The Power of Storytelling
So how can we ensure that our strategies are understood, internalized, flexible and actionable? The answer is simple. Tell a good story. There's a reason great leaders and teachers in human history have been good storytellers. Stories capture the imagination, help build alliances and spur people to action.
The reason storytelling is so powerful is that it's grounded in science. The human brain is biologically hard-wired to use storytelling to process and internalize critical information and to bond with other humans. That's why it makes all the sense in the world for marketers to harness the power of storytelling and articulate a strategy that will guide decision-making, align stakeholders internally and motivate customers to act.
In his book "Branding Through Storytelling," Klaus Fog teaches how to use a story structure to articulate strategies that can be grasped and internalized. This is why CEOs like to tell stories about the future of their businesses, so their business units can retell that story or articulate the strategy through the lens of their areas of responsibility and bring the strategy closer to those who need to execute it. Using the story framework is a tactic that can get people to relate to and see themselves as part of a successful strategic framework.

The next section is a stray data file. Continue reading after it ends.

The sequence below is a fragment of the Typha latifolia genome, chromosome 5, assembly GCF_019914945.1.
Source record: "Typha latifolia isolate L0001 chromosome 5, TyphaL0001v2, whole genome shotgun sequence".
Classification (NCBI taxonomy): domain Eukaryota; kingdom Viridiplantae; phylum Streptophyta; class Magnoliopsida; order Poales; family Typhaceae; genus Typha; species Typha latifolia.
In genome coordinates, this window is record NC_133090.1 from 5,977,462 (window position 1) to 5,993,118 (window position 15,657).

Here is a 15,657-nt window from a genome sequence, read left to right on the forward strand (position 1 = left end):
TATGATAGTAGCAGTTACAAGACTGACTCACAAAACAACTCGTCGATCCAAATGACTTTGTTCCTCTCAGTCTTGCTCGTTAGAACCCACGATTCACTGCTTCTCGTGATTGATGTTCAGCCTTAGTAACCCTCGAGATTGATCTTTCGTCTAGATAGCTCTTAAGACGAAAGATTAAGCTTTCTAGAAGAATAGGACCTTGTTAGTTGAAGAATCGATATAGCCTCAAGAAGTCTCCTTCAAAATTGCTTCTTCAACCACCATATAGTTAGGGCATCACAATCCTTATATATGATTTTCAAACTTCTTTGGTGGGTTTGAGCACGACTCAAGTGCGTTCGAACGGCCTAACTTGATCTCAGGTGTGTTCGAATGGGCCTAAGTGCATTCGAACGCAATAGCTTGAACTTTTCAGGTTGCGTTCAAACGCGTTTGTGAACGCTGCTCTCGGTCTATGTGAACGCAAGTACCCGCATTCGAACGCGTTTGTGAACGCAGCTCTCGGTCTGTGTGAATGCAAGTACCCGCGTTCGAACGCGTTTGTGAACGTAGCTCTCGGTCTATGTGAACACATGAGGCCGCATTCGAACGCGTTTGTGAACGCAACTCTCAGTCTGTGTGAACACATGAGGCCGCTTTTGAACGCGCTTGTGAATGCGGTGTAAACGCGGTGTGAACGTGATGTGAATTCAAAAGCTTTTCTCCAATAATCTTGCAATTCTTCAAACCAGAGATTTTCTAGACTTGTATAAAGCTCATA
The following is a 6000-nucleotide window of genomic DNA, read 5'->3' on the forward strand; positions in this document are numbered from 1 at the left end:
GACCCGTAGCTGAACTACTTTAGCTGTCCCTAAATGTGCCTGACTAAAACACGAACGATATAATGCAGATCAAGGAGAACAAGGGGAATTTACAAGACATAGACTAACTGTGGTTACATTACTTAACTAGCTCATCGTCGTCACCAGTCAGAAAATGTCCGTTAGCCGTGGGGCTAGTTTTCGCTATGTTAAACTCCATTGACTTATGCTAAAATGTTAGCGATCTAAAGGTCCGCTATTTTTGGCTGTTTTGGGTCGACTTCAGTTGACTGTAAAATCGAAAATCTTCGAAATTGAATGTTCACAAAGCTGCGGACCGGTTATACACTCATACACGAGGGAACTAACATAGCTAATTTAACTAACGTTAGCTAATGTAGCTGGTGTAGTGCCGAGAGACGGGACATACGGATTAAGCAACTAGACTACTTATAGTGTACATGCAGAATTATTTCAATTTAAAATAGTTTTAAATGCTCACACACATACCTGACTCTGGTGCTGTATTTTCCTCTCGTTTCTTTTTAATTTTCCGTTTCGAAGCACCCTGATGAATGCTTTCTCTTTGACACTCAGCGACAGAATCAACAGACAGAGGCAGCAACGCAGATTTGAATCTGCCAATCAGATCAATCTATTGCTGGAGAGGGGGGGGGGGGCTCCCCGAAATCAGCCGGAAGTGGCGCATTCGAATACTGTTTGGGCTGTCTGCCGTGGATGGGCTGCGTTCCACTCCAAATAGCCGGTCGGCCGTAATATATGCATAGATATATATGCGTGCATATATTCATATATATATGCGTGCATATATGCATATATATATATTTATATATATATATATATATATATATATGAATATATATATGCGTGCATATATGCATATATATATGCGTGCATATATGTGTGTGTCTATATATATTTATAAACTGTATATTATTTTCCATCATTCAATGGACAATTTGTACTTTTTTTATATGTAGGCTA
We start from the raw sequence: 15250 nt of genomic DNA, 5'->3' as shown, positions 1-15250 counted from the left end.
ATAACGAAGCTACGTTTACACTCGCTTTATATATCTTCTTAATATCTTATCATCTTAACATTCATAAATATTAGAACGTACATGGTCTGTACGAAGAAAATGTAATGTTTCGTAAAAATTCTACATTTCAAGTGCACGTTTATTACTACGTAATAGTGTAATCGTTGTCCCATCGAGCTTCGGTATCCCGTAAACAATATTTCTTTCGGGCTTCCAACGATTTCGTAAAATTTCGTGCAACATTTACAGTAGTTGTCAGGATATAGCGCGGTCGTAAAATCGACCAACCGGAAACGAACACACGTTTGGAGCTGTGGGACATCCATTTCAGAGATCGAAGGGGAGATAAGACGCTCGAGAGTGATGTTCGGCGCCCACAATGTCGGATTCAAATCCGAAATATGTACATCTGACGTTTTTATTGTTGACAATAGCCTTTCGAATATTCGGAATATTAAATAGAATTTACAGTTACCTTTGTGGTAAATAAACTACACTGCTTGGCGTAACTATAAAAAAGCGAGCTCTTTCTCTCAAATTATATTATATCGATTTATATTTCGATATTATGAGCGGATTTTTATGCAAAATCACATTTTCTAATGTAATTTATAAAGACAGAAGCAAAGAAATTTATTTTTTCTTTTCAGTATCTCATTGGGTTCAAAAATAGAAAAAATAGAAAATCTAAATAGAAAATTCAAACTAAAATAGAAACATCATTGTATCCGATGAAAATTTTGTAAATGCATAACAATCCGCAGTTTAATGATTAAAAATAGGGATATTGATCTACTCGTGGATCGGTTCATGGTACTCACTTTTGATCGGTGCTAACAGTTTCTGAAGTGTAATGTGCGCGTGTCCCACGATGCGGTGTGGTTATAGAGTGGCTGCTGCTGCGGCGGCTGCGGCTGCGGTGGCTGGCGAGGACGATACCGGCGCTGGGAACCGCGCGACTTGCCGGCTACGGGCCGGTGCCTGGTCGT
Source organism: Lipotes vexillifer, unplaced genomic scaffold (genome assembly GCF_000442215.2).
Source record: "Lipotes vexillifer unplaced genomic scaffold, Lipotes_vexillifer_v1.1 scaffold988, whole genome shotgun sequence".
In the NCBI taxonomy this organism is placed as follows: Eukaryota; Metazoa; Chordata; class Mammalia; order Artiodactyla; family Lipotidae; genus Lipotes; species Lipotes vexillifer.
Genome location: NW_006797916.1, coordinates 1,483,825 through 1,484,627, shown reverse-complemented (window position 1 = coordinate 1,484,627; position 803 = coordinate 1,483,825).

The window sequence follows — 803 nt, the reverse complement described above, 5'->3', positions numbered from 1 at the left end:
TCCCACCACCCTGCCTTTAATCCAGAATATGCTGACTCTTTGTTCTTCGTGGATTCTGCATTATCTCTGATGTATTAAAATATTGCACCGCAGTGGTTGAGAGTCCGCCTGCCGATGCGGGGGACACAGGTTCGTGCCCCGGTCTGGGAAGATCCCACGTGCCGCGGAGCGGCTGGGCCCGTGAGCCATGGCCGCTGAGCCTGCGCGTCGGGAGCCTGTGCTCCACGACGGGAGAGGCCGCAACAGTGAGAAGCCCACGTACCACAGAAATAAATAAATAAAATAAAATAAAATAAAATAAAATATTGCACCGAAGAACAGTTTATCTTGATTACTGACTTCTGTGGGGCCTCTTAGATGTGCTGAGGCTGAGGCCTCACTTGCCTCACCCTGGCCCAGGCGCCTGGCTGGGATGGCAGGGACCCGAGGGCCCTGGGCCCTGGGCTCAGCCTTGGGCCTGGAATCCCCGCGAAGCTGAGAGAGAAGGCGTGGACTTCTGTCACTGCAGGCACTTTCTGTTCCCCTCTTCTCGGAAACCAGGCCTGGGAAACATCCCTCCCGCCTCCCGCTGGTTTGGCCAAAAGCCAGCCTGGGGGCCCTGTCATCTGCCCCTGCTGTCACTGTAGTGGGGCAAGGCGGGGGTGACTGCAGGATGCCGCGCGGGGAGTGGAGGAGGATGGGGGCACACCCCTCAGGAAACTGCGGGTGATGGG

Review the following example of how something that seemed so unattainable was achieved with storytelling:
In 1957, the Soviet Union launched Sputnik, the first man-made satellite into Earth's orbit. This shocked the West out of a sense of technological superiority. It was followed by a number of achievements from the Eastern bloc that caused panic in Western capitals. Winning the space race would make the Soviets more influential with not-aligned nations whose loyalty the U.S. was in fierce competition for. Enter a brash, young president who proposed the impossible in the following speech: